Weaker investment

“It was a surprise that market pessimism did not come up,” she adds. “Despite stock market volatility making headlines for the last two months, there was no mention of the wild swings investors have been experiencing. The Bank did talk about weaker consumer spending and housing investment. This could be because of Canadian investors watching their portfolios and not feeling as confident in their spending.”

Sill, Ahmed-Haq says, the Bank remains very rosy on Canada’s economy, noting it has performing well overall. In its statement, the Bank says, “Growth has been running close to potential, employment growth has been strong and unemployment is at a 40-year low.” But still not enough to raise rates at this time.

Energy sector a concern

“The energy sector has been a concern for the Bank for some time now, but there seems to be a new focus on the housing sector, especially on the impact of mortgage guidelines changes and the five rate increases that have happened in the past 18 months,” James Laird, co-founder of Ratehub Inc. and President of CanWise Financial mortgage brokerage, told Homes Publishing.

Ahmed-Haq and Laird agree we should still expect higher rates in the coming months.

“The policy interest rate will need to rise over time into a neutral range to achieve the inflation target,” says Ahmed-Haq.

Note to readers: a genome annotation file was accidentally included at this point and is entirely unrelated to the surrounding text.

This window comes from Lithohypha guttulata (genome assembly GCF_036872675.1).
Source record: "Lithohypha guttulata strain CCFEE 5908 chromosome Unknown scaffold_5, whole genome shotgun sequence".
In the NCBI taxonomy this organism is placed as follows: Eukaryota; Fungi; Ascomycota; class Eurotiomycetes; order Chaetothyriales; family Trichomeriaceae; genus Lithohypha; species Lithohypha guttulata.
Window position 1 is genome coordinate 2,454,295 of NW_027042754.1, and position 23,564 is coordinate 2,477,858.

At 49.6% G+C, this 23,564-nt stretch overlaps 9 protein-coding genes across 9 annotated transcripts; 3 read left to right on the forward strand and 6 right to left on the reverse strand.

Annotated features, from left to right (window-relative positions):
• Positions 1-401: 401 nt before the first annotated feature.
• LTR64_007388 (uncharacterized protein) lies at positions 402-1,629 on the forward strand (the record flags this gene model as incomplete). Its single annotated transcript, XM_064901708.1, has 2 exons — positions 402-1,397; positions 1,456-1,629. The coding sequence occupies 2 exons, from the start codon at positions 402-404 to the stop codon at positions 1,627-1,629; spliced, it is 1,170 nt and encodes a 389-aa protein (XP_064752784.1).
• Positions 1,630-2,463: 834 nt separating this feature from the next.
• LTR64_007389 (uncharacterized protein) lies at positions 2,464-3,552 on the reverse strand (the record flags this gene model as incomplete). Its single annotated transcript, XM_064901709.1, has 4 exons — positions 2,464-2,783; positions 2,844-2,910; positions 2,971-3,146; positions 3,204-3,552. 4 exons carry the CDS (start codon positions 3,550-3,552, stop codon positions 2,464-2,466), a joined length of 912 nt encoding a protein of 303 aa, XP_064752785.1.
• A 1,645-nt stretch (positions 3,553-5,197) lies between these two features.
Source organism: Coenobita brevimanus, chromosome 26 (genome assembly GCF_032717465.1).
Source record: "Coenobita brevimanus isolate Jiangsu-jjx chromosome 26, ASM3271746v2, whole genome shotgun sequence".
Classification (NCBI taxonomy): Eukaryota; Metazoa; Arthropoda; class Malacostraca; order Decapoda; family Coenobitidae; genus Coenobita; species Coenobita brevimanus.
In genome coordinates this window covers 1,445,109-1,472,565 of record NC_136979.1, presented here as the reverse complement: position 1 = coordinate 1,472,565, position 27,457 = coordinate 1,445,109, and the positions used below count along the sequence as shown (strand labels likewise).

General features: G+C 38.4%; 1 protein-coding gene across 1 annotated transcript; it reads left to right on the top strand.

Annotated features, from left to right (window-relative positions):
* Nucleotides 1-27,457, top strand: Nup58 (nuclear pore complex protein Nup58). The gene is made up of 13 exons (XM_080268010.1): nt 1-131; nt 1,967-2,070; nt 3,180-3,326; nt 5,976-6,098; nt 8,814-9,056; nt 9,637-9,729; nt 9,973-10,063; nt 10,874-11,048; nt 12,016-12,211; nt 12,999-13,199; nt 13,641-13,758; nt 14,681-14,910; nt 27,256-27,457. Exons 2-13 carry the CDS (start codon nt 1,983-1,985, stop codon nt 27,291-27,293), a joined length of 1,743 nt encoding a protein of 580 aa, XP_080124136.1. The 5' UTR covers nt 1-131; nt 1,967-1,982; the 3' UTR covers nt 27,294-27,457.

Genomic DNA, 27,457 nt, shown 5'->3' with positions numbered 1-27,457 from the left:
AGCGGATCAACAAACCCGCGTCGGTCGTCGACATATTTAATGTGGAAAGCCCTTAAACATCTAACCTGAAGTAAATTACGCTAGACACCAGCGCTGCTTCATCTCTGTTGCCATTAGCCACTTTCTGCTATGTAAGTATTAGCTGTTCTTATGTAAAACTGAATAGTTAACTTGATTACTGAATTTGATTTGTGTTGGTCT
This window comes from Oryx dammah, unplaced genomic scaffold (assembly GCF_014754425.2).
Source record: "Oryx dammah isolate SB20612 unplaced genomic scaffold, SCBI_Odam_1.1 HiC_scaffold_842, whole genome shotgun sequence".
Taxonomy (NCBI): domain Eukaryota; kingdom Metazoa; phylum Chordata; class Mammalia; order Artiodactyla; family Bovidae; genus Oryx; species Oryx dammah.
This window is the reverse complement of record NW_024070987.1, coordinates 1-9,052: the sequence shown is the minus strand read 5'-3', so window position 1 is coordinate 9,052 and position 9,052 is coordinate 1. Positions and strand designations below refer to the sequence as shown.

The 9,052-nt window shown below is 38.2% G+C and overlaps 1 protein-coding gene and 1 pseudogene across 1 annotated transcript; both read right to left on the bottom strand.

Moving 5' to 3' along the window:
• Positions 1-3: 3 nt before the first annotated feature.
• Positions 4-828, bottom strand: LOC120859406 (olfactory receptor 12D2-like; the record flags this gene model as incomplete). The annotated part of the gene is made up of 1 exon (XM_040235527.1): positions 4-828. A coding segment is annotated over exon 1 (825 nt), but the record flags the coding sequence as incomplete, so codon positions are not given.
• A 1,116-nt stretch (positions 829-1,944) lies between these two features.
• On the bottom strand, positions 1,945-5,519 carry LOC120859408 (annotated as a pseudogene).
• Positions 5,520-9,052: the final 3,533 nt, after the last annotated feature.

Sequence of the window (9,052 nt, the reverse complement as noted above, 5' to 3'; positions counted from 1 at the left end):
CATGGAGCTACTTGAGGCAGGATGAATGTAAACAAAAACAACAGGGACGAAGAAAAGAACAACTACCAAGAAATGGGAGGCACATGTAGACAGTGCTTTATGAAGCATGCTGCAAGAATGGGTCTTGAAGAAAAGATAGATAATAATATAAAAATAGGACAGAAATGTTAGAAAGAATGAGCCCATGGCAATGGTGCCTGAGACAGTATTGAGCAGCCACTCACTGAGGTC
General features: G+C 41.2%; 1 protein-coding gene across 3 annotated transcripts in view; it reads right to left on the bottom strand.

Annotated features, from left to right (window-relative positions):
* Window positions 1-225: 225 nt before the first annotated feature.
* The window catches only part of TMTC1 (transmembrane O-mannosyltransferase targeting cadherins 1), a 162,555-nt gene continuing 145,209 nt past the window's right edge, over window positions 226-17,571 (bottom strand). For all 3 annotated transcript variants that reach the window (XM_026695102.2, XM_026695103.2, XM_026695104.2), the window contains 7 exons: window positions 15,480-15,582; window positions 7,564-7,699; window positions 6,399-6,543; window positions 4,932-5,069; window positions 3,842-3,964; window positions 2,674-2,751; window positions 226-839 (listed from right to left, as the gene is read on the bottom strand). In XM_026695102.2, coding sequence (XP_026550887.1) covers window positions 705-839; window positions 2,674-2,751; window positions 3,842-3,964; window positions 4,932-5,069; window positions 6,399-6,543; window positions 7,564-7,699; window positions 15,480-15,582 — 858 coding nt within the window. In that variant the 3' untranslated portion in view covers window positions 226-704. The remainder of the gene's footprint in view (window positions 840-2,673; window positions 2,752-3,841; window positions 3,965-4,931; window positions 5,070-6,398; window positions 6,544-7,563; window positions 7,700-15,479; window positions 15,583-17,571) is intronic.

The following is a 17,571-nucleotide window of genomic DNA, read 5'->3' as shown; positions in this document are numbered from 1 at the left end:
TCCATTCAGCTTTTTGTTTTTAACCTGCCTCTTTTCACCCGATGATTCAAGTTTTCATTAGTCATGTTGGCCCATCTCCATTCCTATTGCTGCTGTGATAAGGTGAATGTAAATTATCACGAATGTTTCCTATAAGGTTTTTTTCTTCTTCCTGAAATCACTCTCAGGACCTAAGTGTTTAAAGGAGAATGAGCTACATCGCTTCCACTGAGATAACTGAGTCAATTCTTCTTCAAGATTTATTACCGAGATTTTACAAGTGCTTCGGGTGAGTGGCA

Rate hikes to come

Forecasters are now predicting two rate hikes this year, down from earlier predictions of as many as three rates hikes in 2019.

“The Bank’s moderated outlook in the last two announcements has caused bond yields in Canada to drop lower than any point in 2018,” says Laird. “However, we are yet to see a corresponding decrease in mortgage rates. We would advise consumers to keep a close eye on mortgage rates in coming weeks.”

 

Highlights from the Bank’s announcement

  • Bank of Canada maintains target for overnight rate at 1.75 per cent
  • Canadian economy performing well overall
  • Employment growth strong
  • Unemployment rate at 40-year low
  • Canadian consumption spending and housing investment weaker than expected
  • Housing markets adjusting to municipal and provincial measures, new mortgage guidelines and higher interest rates
  • Household spending to be dampened by slow growth in oil-producing provinces
  • Real GDP growth forecast at 1.7 per cent for 2019
  • Growth of 2.1 per cent forecast for 2020

 

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Mortgage Rates web

Interest rate hikes may not cost you as much as you think

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Interest rate hikes may not cost you as much as you think

Mortgage Rates web

By Wayne Karl

When the Bank of Canada announced an interest rate hike  on Oct. 24 – and within hours all of Canada’s major banks followed suit in hiking their prime lending rates – consumers largely groaned.